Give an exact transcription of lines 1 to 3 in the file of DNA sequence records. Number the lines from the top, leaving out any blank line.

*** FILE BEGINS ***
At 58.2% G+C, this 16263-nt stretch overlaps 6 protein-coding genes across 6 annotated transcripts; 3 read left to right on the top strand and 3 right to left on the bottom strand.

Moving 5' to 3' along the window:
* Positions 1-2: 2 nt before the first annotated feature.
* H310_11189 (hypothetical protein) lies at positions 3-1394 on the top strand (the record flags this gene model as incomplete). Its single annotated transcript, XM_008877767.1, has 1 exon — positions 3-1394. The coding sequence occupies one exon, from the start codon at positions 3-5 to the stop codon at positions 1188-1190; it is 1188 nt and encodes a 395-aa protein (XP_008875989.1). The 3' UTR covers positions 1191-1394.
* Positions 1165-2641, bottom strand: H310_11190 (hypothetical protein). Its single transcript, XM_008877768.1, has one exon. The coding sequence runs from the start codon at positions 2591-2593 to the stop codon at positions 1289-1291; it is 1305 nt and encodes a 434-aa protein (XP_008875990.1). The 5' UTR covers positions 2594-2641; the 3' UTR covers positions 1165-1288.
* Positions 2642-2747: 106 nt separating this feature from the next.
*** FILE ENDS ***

At 58.2% G+C, this 16263-nt stretch overlaps 6 protein-coding genes across 6 annotated transcripts; 3 read left to right on the top strand and 3 right to left on the bottom strand.

Moving 5' to 3' along the window:
* Positions 1-2: 2 nt before the first annotated feature.